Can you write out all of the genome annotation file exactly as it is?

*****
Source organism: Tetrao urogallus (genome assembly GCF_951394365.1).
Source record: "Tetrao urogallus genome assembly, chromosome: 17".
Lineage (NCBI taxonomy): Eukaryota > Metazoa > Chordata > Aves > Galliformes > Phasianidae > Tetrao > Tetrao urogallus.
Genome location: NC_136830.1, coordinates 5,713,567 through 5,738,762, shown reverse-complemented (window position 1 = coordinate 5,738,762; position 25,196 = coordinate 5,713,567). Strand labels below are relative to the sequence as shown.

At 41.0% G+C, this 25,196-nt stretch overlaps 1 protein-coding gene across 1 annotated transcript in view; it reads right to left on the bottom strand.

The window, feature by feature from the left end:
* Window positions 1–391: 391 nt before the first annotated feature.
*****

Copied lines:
Source organism: Tetrao urogallus (genome assembly GCF_951394365.1).
Source record: "Tetrao urogallus genome assembly, chromosome: 17".
Lineage (NCBI taxonomy): Eukaryota > Metazoa > Chordata > Aves > Galliformes > Phasianidae > Tetrao > Tetrao urogallus.
Genome location: NC_136830.1, coordinates 5,713,567 through 5,738,762, shown reverse-complemented (window position 1 = coordinate 5,738,762; position 25,196 = coordinate 5,713,567). Strand labels below are relative to the sequence as shown.

At 41.0% G+C, this 25,196-nt stretch overlaps 1 protein-coding gene across 1 annotated transcript in view; it reads right to left on the bottom strand.

The window, feature by feature from the left end:
* Window positions 1–391: 391 nt before the first annotated feature.